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20 Undervalued Players
David M. Dorey
Each year we search out the "sleepers" but what does that really mean? Is it a player that went undrafted and yet ended up as a top ten player like Dominic Rhodes? Or was it Ahman Green who was normally the ninth back taken but should have been the fourth back taken?

I'm not here to play semantics. Let's take a look at several players that could provide you with nice results and should be available from mid-draft and deeper. Players that could perform well above the position where you drafted them and ones that could turn into starters for your team at some point in the season.

You know, the deeper ones with that wonderful "upside". Sleepers and Undervalued players. These are the SUV's you need to park in your fantasy team parking lot.


A few quarterbacks that will go as backups in your league but will be worthwhile grabbing earlier than later.

Vinny Testaverde (NYJ) - Vinny has had his ups and downs in his career. While we all remember last year (2752/15/14), it was only 2000 when he was much better (3732/21/25) and Vinny had a 29 touchdown year in 1998. Uneven? To be sure. Reason to believe this is an up year? Even more so. The Jets enter into the second season of their West Coast variant and Vinny has now digested and bought into the offense. While last season he was looking over his shoulder at Chad Pennington, he was signed to a long term contract and has no fears of being replaced. The Jets offense has looked much improved in the offseason and the receiving set of Wayne Chrebet, Lavernues Coles and Santana Moss should not only keep the chains moving, they should score some nice long touchdowns as well.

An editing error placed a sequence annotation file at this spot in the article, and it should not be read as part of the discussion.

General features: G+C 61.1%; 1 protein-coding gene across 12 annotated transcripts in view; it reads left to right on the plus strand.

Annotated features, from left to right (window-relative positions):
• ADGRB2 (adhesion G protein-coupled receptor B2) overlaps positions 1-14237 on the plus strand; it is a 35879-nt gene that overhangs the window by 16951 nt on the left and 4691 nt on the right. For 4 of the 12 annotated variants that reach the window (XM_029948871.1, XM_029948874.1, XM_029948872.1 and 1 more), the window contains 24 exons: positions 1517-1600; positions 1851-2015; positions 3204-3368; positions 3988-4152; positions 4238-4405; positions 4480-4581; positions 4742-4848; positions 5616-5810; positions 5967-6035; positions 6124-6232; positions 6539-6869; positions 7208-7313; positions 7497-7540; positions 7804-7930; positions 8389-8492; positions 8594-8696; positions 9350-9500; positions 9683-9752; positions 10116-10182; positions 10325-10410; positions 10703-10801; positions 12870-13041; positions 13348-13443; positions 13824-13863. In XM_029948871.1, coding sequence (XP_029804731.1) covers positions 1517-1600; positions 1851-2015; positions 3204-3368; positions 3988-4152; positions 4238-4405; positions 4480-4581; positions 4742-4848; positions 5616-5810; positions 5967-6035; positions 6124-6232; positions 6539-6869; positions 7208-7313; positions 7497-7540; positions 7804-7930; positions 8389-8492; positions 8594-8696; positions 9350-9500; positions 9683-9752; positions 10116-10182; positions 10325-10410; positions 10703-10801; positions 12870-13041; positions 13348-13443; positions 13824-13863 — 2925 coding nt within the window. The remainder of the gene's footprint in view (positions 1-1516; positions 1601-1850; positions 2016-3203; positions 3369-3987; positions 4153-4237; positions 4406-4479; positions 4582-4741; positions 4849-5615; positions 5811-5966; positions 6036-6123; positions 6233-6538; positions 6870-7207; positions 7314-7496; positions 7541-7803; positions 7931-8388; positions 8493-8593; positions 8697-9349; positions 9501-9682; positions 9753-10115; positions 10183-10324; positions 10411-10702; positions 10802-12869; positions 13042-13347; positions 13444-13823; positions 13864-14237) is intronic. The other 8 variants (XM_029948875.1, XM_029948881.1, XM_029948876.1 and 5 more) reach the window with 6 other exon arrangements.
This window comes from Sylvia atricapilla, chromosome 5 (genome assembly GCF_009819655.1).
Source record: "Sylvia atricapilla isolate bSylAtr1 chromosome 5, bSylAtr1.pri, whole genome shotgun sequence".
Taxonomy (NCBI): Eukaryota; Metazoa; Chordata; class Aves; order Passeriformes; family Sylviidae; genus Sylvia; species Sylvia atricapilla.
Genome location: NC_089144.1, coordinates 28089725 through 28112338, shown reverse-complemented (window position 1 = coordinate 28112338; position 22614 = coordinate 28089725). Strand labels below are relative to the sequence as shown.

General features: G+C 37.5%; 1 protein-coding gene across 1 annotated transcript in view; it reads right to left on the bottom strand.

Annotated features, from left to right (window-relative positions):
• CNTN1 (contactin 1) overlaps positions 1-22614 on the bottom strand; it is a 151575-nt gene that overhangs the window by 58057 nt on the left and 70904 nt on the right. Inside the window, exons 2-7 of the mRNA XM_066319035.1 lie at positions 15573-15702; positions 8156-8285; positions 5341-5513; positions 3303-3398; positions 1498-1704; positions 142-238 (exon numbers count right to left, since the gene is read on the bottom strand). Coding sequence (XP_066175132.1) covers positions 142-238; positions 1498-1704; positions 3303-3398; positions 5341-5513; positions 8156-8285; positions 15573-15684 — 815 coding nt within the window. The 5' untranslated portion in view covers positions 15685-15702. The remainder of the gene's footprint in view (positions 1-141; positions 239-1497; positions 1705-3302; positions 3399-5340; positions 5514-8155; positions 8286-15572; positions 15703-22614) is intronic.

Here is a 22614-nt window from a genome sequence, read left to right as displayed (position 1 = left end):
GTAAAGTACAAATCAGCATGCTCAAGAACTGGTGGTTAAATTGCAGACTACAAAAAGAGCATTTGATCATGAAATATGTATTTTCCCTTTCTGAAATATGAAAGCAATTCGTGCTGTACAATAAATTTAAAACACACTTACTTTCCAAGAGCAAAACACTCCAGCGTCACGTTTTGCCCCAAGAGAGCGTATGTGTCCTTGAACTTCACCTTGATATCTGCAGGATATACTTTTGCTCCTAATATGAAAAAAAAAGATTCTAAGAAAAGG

Michael Vick (ATL) - Vick takes the reins of the Falcons for the first full season and there is a very valid reason to believe that he could turn in nice numbers for your team this season - rushing yards. Vick could be a thousand yard rusher if they moved him to tailback and he has a cannon for an arm. Translated that means that Vick could easily lead the league in rushing yards as a quarterback (which almost always count more than passing yards in fantasy leagues) and he will be throwing some nice bombs for those distance scoring leagues. Temper this with a likely higher interception total from learning the game but Vick could easily slide inside the top ten.